Perfection is a state of mind. But you can find a picnic spot almost anywhereby Will Self / May 25, 2011 / Leave a comment
“A Jug of Wine, a Loaf of Bread /and Thou Beside me singing in the Wilderness…” My father, so far as I know, was not much given to quoting from the Rubaiyat of Omar Khayyam, but whenever a picnic was proposed this hackneyed line would issue from his lips—with the inexorability of night following day, or ants converging on scattered crumbs. Frankly, if I were my dad I’d have avoided romanticising the al fresco eating experience. I suspect he saw himself, in his mind’s eye, as one of the sitters for Manet’s Le dejeuner sur l’herbe—obviously not the seated nude, or the bathing lovely, but more likely the bearded bohemian in the Turkish toque who’s lying back on the rug and discoursing, at length. My father loved to discourse—especially at length.
Like Manet, he also had a vision of the perfect picnic spot; and again, like the post-impressionist, Dad’s also involved bowers and pools and neatly-cropped sward. I know this because as we bowled along the highways and byways of Britain in our crap Austin, he would sing out: ‘There’s a perfect picnic spot!’ pointing towards some alder-fringed sinuous rill, beyond a field full of bullocks, that, once we’d unloaded all the gear and struggled across to it, invariably turned out to be hard against a sewage farm or a humming bypass. Never daunted, Dad would marshal us all again, and we’d embark once more on the quest.
In time “Peter’s perfect picnic spot” became just one of the coinages with which my mother—a markedly less romantic figure—would taunt my father; drawled in her New York accent it summed up all of my father’s risible folly, his dreaminess, his impracticality. I felt divided in my loyalties; I could appreciate my mother’s line of attack—what was the point in searching for ages for somewhere to eat a couple of ham sandwiches and munch an apple? But I also intuitively grasped what my father was aspiring to, which was nothing short of transcending his workaday existence and, through this bosky portal, entering unto the condition of the eastern voluptuary. He had the loaf of bread, he had the jug of wine—it was just unfortunate that he had us kids and his wife whining beside him in the densely-inhabited British countryside.
You might’ve thought that such experiences would’ve put me off picnics for life. Not so. What, however, they did inculcate me with was a strange kind of double-mindedness; I still believe that the secret of a good picnic is location, location, location—but I also think that this location can, quite objectively, be dreadful yet still provide the setting for a great picnic.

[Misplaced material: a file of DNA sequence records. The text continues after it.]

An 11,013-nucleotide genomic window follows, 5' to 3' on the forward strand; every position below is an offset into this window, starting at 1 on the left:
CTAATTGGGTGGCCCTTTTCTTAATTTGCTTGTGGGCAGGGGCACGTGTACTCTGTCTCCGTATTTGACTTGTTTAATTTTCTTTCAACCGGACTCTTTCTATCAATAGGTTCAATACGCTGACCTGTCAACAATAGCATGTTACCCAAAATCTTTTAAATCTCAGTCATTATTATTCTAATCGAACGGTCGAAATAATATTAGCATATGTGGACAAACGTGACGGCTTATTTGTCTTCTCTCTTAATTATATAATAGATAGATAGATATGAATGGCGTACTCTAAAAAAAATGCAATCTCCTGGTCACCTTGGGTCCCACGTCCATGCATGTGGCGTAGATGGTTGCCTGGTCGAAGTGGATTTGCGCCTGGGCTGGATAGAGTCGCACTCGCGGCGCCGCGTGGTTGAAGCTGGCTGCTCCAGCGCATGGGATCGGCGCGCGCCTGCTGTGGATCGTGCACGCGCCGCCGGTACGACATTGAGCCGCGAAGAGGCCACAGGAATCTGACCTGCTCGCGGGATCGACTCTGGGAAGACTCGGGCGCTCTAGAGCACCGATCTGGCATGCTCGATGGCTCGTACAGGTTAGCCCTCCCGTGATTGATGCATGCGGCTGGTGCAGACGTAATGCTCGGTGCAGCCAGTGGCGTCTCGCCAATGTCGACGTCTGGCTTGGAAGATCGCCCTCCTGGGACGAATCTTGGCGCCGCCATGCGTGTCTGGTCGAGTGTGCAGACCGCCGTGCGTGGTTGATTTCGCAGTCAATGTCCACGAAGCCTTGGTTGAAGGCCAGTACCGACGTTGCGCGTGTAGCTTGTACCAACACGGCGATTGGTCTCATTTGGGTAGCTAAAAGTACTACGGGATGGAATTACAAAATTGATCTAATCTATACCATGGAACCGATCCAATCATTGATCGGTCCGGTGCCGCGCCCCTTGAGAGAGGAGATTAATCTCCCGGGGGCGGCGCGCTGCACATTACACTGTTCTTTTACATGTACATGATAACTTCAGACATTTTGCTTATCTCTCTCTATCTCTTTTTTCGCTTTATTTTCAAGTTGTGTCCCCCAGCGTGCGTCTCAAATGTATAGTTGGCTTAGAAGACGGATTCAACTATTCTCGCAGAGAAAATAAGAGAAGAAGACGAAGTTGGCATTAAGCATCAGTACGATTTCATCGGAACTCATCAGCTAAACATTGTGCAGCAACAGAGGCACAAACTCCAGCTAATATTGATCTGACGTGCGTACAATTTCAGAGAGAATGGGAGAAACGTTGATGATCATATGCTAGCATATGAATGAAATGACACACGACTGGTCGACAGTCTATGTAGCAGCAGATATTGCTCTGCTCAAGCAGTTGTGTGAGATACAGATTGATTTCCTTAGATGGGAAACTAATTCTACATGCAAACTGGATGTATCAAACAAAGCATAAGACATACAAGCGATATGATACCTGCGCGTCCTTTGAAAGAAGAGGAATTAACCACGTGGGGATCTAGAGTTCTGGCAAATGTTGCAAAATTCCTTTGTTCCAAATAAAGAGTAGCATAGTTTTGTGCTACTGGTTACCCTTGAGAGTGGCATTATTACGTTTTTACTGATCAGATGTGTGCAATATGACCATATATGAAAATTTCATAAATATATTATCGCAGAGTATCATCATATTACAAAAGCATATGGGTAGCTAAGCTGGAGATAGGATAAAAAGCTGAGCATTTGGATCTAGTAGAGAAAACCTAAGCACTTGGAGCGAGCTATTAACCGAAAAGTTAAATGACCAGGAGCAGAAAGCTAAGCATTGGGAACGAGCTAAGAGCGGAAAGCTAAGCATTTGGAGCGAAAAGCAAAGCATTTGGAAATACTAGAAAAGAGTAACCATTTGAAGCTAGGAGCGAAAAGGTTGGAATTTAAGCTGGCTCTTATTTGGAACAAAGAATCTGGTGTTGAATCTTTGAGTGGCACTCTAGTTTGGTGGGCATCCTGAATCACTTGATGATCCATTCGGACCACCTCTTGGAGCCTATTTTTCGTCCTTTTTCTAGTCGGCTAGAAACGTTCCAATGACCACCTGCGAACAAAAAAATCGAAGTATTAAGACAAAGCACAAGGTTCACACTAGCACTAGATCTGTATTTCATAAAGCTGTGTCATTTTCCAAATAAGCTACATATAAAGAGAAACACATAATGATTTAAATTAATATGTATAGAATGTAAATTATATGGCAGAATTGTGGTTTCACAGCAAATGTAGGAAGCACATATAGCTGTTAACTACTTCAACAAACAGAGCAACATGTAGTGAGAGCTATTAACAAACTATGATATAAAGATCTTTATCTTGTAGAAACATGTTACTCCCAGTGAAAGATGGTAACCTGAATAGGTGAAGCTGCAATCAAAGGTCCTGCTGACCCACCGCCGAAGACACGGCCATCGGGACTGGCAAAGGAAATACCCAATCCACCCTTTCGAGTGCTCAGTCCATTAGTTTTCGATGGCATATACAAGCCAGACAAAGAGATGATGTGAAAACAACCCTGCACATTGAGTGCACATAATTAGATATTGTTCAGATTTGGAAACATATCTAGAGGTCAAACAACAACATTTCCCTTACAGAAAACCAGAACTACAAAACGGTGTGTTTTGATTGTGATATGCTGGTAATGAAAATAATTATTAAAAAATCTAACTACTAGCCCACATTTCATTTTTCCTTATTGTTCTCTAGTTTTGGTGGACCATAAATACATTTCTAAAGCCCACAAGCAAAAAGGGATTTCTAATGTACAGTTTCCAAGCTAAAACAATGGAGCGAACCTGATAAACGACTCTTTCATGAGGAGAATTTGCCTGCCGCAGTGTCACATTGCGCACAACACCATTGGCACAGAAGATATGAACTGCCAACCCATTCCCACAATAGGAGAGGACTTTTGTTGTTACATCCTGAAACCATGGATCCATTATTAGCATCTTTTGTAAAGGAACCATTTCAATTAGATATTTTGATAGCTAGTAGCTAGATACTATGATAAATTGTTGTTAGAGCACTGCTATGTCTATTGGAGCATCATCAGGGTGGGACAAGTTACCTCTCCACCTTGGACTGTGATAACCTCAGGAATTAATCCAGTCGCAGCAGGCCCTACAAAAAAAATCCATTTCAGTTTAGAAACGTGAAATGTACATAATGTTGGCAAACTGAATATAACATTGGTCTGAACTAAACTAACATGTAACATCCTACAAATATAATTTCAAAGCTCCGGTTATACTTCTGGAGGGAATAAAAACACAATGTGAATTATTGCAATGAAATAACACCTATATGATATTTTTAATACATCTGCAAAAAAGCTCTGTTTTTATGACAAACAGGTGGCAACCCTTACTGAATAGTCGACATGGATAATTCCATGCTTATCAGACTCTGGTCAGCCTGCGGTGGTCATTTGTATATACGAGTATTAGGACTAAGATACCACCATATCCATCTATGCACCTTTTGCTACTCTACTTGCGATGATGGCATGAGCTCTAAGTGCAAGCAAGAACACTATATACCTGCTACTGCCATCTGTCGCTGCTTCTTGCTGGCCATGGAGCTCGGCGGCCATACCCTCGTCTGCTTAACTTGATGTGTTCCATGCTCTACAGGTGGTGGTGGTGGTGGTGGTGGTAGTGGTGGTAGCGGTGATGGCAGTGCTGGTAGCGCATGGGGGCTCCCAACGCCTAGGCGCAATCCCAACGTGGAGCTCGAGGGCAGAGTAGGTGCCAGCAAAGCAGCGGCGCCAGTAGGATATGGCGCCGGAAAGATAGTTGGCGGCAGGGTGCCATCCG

You may’ve noticed that I’ve said nothing much thus far about food—and that’s because I think it of little account. A proper picnic is a bare bones affair, the food eaten semi-recumbent. There may be a small camping stove for tea—but that’s as elaborate as it gets. All those hefty hampers, folding chairs and collapsible tables are only there to simulate not having a picnic, and if you submit to their logic soon enough you’ll find yourself at Glyndebourne, having spent hundreds of quid to picnic in a field with other upper-middle-class folk as if you were some new kind of opera-loving farm animal.
No, the Rubaiyat has it about right—once you’re out in the wilderness proper all you need is the basics. Personally I favour a hard, sharp cheese, an oatcake, some chocolate and a cup of tea. In truth, this is actually what I eat at home as well—so I suppose you could say I’m always picnicking. I do make an exception for foraged food. I’ve had some memorable picnics with foragers: one on the Blackwater estuary eating oysters straight out of the water, another on the Orcadian island of Westray supping razor clams dug straight from the damp sand. Indeed, I think the best meal I ever ate was probably a rabbit, puffball and samphire stew cooked in a biscuit tin buried underneath a beach fire in Suffolk—but that was many years ago, when the world was young and you could get into Narnia simply by twisting a Rubik’s cube.
If you keep your food simple you can always be on the lookout for that elusive desideratum. I walk a lot, and tormented by my father’s Ahab-like quest for the perfect picnic spot, I like to be able to drop to the ground and feed whenever I come across a place that provides the right vista/sun/shadow/rocks/waters—delete where applicable. But paradoxically, I also like to picnic wilfully in distinctly unpromising spots: below motorway flyovers, beside stagnant canals, beneath the flight paths of major international airports.
There is a great joy in transforming a small plot of land for a short period of time into your own—and consuming a meal is a perfect way of doing this. John Locke held that we become entitled to land—or any other natural resource—by dint of mixing our labour with it, and even picnicking is a means of doing this: sat on a spread cagoule, chomping my cheese and oatcake, then brewing up a cup of tea and smoking a cigarette, I transform whichever location I happen to be in—whether virginal or bastardised—into a place of comfort and repose. I lie back on one elbow as the jets screech overhead; I discourse at length to my fellow artistic revolutionaries; then I tell the girls, “Get your kit on, we’re going…”
The moral of this story being that you can find a picnic spot almost anywhere—but perfection will always be a state of mind.